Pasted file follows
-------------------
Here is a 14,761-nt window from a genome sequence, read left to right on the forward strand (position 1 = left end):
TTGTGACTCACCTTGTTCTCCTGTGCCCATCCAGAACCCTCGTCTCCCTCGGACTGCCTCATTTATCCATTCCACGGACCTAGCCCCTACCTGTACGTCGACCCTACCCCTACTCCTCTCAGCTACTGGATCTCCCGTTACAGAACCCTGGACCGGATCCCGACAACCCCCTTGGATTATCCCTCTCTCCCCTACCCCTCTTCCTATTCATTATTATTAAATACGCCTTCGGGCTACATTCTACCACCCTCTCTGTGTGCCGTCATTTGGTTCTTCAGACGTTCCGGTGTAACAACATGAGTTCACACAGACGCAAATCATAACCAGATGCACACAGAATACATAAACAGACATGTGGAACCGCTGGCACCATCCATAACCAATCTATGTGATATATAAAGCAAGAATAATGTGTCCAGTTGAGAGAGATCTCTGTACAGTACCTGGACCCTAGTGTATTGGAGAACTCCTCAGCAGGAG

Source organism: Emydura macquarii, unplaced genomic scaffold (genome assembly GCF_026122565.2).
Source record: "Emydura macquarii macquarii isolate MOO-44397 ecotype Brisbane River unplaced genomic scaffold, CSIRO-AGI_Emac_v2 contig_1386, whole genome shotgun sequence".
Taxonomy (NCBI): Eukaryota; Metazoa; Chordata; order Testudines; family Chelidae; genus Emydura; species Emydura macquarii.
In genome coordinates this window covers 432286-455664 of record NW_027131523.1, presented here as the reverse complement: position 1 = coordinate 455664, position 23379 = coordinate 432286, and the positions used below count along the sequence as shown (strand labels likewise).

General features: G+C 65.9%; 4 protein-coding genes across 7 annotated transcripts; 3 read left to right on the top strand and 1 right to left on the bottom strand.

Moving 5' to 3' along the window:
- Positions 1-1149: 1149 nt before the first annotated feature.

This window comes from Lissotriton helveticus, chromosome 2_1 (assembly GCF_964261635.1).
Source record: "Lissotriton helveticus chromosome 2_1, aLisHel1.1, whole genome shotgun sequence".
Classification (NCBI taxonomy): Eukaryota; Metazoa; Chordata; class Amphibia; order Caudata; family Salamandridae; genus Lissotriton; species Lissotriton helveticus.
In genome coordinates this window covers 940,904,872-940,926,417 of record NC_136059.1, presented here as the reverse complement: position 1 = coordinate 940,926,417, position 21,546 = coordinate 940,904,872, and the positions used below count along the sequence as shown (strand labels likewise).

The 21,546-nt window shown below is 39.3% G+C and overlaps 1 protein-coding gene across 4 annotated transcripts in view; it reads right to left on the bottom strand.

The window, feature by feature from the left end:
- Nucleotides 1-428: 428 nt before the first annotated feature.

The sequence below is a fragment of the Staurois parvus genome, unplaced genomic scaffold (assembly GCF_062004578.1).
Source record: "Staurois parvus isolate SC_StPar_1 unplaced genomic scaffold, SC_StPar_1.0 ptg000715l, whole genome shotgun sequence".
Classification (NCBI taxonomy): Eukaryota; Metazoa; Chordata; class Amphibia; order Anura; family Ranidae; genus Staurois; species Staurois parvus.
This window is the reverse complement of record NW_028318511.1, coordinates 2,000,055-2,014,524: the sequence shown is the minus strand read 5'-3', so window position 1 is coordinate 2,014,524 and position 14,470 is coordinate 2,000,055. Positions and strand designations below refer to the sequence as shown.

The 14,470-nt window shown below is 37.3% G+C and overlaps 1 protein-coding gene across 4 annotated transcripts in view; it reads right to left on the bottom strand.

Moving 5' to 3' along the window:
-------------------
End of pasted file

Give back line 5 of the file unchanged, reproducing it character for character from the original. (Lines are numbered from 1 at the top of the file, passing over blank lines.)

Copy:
Taxonomy (NCBI): Eukaryota; Metazoa; Chordata; order Testudines; family Chelidae; genus Emydura; species Emydura macquarii.